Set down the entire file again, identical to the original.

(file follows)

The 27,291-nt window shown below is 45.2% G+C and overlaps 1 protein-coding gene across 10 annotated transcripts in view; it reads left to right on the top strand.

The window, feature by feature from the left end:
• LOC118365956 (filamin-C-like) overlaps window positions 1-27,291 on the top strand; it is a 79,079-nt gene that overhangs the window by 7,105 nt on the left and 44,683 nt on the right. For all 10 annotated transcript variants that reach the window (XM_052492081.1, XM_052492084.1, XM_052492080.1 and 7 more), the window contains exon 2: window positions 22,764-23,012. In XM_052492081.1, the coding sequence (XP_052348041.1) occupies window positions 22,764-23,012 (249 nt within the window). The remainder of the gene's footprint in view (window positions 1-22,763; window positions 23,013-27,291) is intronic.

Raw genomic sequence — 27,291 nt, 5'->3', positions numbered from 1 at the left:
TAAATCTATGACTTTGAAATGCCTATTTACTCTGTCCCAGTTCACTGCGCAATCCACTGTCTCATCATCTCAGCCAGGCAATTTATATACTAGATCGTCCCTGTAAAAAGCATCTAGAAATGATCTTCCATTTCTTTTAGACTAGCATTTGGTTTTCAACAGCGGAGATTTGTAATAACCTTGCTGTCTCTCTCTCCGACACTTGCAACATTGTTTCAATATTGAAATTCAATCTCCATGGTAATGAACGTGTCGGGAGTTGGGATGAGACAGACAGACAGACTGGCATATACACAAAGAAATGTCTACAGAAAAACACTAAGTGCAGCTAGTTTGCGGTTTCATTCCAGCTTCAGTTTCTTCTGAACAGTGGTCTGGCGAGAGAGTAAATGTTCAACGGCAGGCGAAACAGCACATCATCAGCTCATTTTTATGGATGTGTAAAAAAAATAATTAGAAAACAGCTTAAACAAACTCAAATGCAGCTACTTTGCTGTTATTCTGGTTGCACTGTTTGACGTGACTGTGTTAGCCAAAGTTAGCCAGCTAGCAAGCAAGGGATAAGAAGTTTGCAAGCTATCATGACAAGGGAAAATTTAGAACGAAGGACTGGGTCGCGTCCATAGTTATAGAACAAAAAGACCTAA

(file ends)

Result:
The 27,291-nt window shown below is 45.2% G+C and overlaps 1 protein-coding gene across 10 annotated transcripts in view; it reads left to right on the top strand.

The window, feature by feature from the left end:
• LOC118365956 (filamin-C-like) overlaps window positions 1-27,291 on the top strand; it is a 79,079-nt gene that overhangs the window by 7,105 nt on the left and 44,683 nt on the right. For all 10 annotated transcript variants that reach the window (XM_052492081.1, XM_052492084.1, XM_052492080.1 and 7 more), the window contains exon 2: window positions 22,764-23,012. In XM_052492081.1, the coding sequence (XP_052348041.1) occupies window positions 22,764-23,012 (249 nt within the window). The remainder of the gene's footprint in view (window positions 1-22,763; window positions 23,013-27,291) is intronic.

Raw genomic sequence — 27,291 nt, 5'->3', positions numbered from 1 at the left:
TAAATCTATGACTTTGAAATGCCTATTTACTCTGTCCCAGTTCACTGCGCAATCCACTGTCTCATCATCTCAGCCAGGCAATTTATATACTAGATCGTCCCTGTAAAAAGCATCTAGAAATGATCTTCCATTTCTTTTAGACTAGCATTTGGTTTTCAACAGCGGAGATTTGTAATAACCTTGCTGTCTCTCTCTCCGACACTTGCAACATTGTTTCAATATTGAAATTCAATCTCCATGGTAATGAACGTGTCGGGAGTTGGGATGAGACAGACAGACAGACTGGCATATACACAAAGAAATGTCTACAGAAAAACACTAAGTGCAGCTAGTTTGCGGTTTCATTCCAGCTTCAGTTTCTTCTGAACAGTGGTCTGGCGAGAGAGTAAATGTTCAACGGCAGGCGAAACAGCACATCATCAGCTCATTTTTATGGATGTGTAAAAAAAATAATTAGAAAACAGCTTAAACAAACTCAAATGCAGCTACTTTGCTGTTATTCTGGTTGCACTGTTTGACGTGACTGTGTTAGCCAAAGTTAGCCAGCTAGCAAGCAAGGGATAAGAAGTTTGCAAGCTATCATGACAAGGGAAAATTTAGAACGAAGGACTGGGTCGCGTCCATAGTTATAGAACAAAAAGACCTAA